Then there's Lang the creative entrepreneur, who has the uncanny ability to fill voids. When, for example, around 1976 he took the fresh manuscript of a self-written snare drum book to a mega-publishing company and was asked to scale back his concept, he left the offices and found himself walking down one of New York's larger streets, where he happened upon a store that sold printing presses. He went in, asked how a press works, bought a press, and started the Lang Publishing Company, to not only disseminate his own material, but also compositions by friends. Currently Arnie has eight books on the market, including the seminal Dictionary of Percussion Terms written with Larry Spivack, the ingenious Timpani Tuning, The New Conception (a pivotal book for drumset that was one of the first to codify the notation in use today), 14 Etudes For Mallet Instruments (style studies), and 15 Bach Inventions (transcribed for mallet instruments in duet form). There are some thirty contemporary compositions now distributed by Plymouth Music.

In the 1970s, cane- and rattan-handled mallets became a scarcity, so after seeing a classified ad for cane and rattan, Arnie bought a truckload, had it dumped in his basement, and proceeded to make sure that his students and the rest of the percussion community had such mallets available. (The xylophone-mallet molds were eventually sold to Leigh Stevens and Malletech.)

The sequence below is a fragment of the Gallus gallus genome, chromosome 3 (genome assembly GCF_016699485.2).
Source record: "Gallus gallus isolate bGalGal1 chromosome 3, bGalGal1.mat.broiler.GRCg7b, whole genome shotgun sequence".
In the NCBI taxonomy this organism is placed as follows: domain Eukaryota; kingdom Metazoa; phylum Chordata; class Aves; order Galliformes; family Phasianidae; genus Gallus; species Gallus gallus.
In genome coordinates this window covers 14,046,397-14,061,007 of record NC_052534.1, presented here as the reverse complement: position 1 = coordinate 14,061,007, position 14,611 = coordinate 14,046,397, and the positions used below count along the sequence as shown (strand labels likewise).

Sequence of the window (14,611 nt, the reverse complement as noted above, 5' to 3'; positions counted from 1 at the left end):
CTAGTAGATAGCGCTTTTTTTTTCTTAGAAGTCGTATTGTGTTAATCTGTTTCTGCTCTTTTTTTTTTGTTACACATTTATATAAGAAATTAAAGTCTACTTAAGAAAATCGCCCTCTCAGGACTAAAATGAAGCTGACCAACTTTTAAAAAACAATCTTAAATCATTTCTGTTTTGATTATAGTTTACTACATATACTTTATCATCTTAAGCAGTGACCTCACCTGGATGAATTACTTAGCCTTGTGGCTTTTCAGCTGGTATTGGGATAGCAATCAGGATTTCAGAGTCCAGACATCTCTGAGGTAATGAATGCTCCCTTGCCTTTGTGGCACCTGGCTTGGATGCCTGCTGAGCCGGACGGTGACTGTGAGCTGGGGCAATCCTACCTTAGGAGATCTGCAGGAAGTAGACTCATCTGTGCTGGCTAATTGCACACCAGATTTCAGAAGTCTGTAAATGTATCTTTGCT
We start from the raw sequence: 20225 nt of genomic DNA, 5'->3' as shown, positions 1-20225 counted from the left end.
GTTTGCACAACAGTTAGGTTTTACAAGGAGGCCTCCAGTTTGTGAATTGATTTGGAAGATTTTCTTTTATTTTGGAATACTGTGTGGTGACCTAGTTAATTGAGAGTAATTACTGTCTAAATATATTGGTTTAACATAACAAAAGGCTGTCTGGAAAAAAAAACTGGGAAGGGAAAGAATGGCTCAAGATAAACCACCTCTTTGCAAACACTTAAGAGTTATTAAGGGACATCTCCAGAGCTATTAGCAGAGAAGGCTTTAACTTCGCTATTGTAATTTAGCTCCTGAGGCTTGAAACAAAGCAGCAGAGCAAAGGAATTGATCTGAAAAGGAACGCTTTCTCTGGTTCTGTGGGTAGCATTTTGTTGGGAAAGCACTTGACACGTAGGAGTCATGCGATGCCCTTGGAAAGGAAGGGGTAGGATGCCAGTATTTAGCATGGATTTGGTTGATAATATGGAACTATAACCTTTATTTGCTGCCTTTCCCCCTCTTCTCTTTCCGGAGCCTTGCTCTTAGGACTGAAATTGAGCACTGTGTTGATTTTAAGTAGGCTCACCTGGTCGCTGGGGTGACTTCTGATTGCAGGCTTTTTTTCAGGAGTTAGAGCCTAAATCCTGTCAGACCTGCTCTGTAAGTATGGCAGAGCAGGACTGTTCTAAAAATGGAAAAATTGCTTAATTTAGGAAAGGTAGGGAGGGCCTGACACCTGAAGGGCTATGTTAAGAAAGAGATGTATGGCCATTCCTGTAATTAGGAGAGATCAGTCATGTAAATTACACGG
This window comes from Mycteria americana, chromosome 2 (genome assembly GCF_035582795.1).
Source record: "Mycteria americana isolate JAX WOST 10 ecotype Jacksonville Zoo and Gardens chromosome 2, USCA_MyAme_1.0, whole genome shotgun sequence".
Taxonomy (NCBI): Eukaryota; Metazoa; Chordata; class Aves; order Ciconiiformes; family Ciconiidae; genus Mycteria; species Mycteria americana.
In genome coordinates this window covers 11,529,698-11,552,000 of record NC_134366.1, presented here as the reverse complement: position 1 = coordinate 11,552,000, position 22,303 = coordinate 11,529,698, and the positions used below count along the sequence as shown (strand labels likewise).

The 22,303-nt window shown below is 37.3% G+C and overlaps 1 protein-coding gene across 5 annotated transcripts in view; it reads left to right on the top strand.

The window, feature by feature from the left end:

And then there is Lang Percussion, which maintains improvements upon, and construction of, Goodman timpani (Goodman and Arnie had set up a partnership to do this) and Gladstone snare drums. Arnie has extended the latter to include drumsets, all with the classic look and three-way tuning.

With all these lives, Arnie also enjoys holding his wife Elizabeth's hand and jumping up and down at a Rolling Stones concert; finding incredible restaurants; attending plays, movies, and concerts; spending time with his grandchildren; and being so eternally fresh and present.

Arn: Please forgive me for dwelling a bit on the past; I just thought that folks should know it.

Gordon Gottlieb has had a varied career that has included performing with the New York Philharmonic and Stevie Wonder, recording with Michael Jackson and Steely Dan, playing with an escola de samba in the Carnaval parade in Rio De Janeiro, recording Stravinsky's 'L'Histoire du Soldat' and 'Les Noces' with Robert Craft, and teaching at Juilliard and Yale.